Reflection for Good Shepherd Sunday
”My sheep hear my voice. I know them and they follow me.” Jesus, in today’s gospel, John 10:22-30.
“With the smell of the sheep.” Pope Francis’ hope for good shepherds, 2013.
“In Joppa there was a disciple named Tabitha…. She was devoted to good works and acts of charity. At that time she became ill and died…..they laid her in an upper room.” From Acts 9:36-end.
Today’s Gospel continues the Good Shepherd teaching which begins earlier in John, chapter 10. In this part, Jesus is walking in the temple when some of the leaders of the Jews encircle him, trying to trap him as they question him yet again about who he is. When they ask him, “How long will you keep us in suspense?” (v24) it’s clear that it‘s frustration rather than suspense that is bothering them and Jesus speaks plainly to them as they question him – but not in the way they anticipate. Jesus spoke plainly to the Samaritan woman (4:25-26) and the man born blind (9:5, 35-37) but these leaders are not seeking the truth of who Jesus is as they look for ways to trap and convict him. So, Jesus tells them directly that they do not believe because they don’t belong to his sheep, who know his voice and follow him because he knows them, not because they know him. This so infuriates the leaders that they begin to attempt to stone him and then have him arrested – but Jesus escapes and leaves the temple.
Jesus is called the lamb of God by his second cousin, John the Baptist (1:29) and he refers to himself the good shepherd (v11) but, despite their years of study and ministry, these religious leaders choose not to hear or see the reality before them. They are free to make their choice and do not want to be sheep of his flock – like many religious people, they prefer to keep God at a convenient distance and pay him lip service to ensure that he does not make too many demands on their practice and comfort.
All this contrasts with Tabitha, also called Dorcas, in the Acts reading for today. Both her names mean gazelle, a fleet creature known for its speed and grace. Tabitha is the first woman in the New Testament to be noted as a disciple and she has clearly done much as a follower who has chosen to respond whole heartedly to helping those in need around her. When she dies, her body is taken to an upper room whilst her friends weep outside for her and show the many things she has made for those in need. As in the upper room at Easter, wonder-ful things happen as new life comes to Tabitha and those grieving her when Peter prays for her and God’s grace is shared by the disciples who continue Jesus’ work of love and practical care for others. They have been given power from the Holy Spirit that they can use – and they do.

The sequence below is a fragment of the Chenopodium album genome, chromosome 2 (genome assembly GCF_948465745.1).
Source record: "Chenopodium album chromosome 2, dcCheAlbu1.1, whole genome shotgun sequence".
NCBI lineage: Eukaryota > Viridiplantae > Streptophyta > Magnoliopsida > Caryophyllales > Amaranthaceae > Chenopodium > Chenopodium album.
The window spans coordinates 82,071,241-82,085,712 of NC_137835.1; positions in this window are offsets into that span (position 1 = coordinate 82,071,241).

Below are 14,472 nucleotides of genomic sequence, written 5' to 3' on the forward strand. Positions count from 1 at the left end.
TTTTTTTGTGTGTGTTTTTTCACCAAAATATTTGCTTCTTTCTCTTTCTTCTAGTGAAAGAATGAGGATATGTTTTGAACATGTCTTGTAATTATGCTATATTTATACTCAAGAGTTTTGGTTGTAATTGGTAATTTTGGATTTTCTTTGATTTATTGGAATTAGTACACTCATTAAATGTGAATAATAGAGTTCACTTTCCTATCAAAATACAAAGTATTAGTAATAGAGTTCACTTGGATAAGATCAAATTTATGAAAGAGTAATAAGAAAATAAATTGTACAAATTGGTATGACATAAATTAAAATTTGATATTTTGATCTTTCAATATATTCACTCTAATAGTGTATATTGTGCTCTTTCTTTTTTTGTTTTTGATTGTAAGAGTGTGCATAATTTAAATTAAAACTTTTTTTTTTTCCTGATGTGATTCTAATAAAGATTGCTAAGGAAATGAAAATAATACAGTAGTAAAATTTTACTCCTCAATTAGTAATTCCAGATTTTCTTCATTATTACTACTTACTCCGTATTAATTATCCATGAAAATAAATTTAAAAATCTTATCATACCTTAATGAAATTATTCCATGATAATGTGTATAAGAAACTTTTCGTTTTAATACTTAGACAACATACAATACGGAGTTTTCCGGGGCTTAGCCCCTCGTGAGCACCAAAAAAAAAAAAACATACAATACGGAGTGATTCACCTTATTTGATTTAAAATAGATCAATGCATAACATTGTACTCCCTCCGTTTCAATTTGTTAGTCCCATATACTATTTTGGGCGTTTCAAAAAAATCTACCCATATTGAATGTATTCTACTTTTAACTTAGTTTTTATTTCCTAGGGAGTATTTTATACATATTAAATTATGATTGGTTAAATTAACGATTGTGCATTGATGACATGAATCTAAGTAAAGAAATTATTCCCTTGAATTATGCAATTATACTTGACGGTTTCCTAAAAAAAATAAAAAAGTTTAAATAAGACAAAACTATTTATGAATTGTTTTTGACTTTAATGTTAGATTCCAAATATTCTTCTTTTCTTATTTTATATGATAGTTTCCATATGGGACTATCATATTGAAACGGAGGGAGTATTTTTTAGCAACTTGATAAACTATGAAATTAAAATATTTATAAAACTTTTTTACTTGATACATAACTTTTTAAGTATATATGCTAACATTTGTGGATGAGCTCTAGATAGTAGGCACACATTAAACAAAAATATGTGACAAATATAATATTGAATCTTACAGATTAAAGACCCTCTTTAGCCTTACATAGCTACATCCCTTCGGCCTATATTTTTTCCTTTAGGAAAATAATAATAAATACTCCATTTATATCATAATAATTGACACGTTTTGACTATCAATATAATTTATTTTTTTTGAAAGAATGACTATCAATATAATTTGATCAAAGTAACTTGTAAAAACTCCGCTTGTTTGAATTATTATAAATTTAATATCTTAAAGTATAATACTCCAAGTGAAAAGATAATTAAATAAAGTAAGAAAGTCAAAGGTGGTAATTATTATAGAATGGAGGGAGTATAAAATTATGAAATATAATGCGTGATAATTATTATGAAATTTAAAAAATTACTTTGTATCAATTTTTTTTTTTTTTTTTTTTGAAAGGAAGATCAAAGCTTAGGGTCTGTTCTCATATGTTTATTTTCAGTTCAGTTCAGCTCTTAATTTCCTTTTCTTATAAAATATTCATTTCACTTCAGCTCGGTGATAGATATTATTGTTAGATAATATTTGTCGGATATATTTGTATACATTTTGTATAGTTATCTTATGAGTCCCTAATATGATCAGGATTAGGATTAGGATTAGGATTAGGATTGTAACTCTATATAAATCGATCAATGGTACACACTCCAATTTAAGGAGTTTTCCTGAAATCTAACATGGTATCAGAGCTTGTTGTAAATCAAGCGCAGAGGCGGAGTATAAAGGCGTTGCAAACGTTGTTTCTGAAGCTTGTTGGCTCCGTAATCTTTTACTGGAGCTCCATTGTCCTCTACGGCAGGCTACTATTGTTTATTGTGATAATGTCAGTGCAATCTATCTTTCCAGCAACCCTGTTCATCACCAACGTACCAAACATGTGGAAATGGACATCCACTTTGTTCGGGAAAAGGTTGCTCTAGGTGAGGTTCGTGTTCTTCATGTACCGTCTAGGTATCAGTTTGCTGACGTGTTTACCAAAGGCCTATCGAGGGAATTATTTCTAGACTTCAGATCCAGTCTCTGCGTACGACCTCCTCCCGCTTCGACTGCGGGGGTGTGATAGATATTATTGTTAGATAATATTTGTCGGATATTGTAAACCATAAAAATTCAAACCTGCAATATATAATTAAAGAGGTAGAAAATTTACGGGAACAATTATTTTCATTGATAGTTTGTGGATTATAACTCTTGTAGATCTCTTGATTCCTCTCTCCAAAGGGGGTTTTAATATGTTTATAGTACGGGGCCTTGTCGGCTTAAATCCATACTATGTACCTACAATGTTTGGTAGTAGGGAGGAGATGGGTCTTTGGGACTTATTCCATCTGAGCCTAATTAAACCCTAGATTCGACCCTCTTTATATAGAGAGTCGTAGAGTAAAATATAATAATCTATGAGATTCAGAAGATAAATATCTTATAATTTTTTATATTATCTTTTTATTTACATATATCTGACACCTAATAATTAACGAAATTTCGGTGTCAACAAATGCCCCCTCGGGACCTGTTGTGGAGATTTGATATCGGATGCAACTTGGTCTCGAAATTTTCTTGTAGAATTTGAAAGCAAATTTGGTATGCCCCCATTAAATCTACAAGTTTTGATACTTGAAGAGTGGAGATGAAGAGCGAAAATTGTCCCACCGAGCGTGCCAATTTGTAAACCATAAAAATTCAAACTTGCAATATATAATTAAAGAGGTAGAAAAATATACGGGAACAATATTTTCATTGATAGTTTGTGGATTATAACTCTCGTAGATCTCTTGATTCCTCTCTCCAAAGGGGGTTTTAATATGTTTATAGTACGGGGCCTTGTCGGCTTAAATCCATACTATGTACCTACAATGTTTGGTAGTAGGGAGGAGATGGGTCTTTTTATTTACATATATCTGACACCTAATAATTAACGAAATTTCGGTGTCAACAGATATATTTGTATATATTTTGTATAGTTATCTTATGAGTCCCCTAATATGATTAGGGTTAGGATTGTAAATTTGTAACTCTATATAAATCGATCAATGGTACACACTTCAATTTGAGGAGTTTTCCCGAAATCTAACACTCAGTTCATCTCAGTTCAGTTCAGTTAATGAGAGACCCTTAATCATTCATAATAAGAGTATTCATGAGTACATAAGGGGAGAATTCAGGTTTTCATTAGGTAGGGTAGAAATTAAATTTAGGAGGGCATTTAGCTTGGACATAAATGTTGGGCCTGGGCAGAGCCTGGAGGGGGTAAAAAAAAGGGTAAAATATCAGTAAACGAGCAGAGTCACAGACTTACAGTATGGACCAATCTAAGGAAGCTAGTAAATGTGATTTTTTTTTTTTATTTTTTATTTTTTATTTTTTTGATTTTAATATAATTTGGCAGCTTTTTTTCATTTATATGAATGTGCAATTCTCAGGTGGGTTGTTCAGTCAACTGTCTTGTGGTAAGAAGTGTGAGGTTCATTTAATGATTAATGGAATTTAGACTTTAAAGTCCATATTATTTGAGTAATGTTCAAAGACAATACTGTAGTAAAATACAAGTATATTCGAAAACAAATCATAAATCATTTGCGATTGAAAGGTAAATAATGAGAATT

This passage is not just about those Jews then but our response to Jesus today as we, too, have the free choice about who we think he is and what impact he has on our lives.Pope Francis referred in the early days of his papacy to the need for shepherds who smell of the sheep because they spend so much time with their flock. That’s not necessarily a pleasant aroma but many shepherds have soft hands because of the lanolin in the wool they so often touch. Whether as shepherds or part of the flock, do we perhaps need to soften our views and actions towards ourselves and others as we consider our response to the good shepherd who knows us and calls us to follow him, actively using the power of the Holy Spirit rather than just being a woolly thinker?! The challenge for each of us is to, “Let Him Easter in us, be a dayspring to the dimness of us, be a crimson-cresseted east.” Gerard Manley Hopkins, The Wreck of the Deutschland.
With my prayers; pob bendith,